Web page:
Thus, it is not preferable to calculate T directly from equation (8) as the resulting temperature T is influenced by measuring errors the same as the aforesaid Japanese Patent Laid-Open No. 30727/1986. Therefore, the temperature is calculated so as to minimize the difference between the assumed radiation intensity and measured radiation intensity to restrain the influence of such errors as much as possible. Now, the temperature calculation performed by taking into account the influence of so-called background radiation intensity, whereby not only the intensity emitted from the target itself but also the radiation intensities of the other objects reflected by said target all entered into a measuring system, will be explained.

First, coefficient h(T) is defined as a function which evaluates the degree of errors between the assumed radiation intensity ε(λ, T)×Do(λ, T) [={1-k×L(λ)}×Do(λ, T)] and radiation intensity measured value D(λ). At this time, by measuring the background radiation intensity Db(λ) with the measuring circuit DM in FIG. 2, or by using Db(λ) inputted from the background radiation intensity input circuit DI when Db(λ) is known, the assumed radiation intensity is determined as [ε(λ, T)×Do(λ, T)+{1-ε(λ, T)}×Db(λ)], and h(T) is represented as a sum of squares every wavelength of the difference between the assumed radiation intensity and radiation intensity measured value D(λ) as shown in equation (9). ##EQU4## Here, a denominator D(λ_{1}) serves to delete the weight by the wavelength. Since the equation (9) is a quadratic equation of unknown k, k(=kmin) which makes h(T) minimum with respect to a certain temperature T, takes an extreme value, thus it can be obtained from dh(T)/dk=0 as equation (10), and h(T) is obtained by substituting kmin of equation (10) in equation (9). ##EQU5##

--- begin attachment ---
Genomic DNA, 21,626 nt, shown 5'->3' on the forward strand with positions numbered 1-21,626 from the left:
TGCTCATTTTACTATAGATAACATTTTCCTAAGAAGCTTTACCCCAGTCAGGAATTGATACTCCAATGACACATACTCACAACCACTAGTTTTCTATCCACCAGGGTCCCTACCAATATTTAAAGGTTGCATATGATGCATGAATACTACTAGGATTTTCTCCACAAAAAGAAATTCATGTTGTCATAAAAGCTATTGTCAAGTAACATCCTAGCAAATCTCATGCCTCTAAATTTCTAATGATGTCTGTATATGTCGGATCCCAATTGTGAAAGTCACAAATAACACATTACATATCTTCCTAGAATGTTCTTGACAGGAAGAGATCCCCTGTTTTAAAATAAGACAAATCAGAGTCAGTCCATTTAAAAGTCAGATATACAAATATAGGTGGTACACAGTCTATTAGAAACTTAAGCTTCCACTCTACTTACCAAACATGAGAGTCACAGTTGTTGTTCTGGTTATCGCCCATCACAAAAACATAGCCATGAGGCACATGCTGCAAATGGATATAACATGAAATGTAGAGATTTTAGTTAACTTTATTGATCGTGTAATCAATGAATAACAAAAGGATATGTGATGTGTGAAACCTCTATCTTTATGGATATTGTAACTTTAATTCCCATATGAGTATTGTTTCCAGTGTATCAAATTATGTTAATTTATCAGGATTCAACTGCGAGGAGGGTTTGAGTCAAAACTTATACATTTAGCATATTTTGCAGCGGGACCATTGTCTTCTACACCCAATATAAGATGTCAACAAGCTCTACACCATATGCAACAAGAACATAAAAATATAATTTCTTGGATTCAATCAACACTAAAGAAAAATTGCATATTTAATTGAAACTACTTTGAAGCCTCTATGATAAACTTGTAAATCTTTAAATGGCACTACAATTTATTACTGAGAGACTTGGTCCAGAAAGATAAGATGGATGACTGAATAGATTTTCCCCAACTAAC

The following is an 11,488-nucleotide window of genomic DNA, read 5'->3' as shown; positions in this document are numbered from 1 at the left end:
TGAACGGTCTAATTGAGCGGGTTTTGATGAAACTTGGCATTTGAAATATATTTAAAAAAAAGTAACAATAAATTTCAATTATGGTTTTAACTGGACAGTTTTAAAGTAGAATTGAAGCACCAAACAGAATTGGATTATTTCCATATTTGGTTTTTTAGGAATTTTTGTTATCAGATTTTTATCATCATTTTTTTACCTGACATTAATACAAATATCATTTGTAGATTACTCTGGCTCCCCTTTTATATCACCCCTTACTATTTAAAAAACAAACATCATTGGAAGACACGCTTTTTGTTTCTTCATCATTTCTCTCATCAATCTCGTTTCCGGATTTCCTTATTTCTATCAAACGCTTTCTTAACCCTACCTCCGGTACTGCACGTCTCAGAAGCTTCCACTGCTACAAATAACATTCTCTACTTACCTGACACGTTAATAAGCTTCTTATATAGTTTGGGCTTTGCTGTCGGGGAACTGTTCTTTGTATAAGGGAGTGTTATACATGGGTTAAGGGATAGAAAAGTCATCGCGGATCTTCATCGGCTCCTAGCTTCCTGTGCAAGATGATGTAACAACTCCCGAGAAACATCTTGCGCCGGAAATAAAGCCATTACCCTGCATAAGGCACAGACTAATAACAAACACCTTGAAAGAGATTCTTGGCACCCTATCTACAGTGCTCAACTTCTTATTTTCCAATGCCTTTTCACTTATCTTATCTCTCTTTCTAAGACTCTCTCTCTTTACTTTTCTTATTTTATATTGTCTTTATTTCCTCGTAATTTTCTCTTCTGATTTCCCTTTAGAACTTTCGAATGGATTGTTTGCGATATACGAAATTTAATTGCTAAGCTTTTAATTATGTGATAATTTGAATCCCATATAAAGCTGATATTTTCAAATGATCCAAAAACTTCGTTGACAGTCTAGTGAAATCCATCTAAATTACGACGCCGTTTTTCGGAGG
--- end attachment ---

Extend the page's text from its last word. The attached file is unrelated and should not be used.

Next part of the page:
From the standpoint of theory of errors, since errors are evaluated regardless of the number n of wavelength, further a square root of least square error h*(T) as shown in equation (11) is calculated from h(T) thus obtained as described heretofore. The aforesaid calculation is repeatedly performed by changing T to obtain T where h*(T) becomes minimum. The temperature which makes h*(T) minimum is outputted as the temperature of the target to be measured.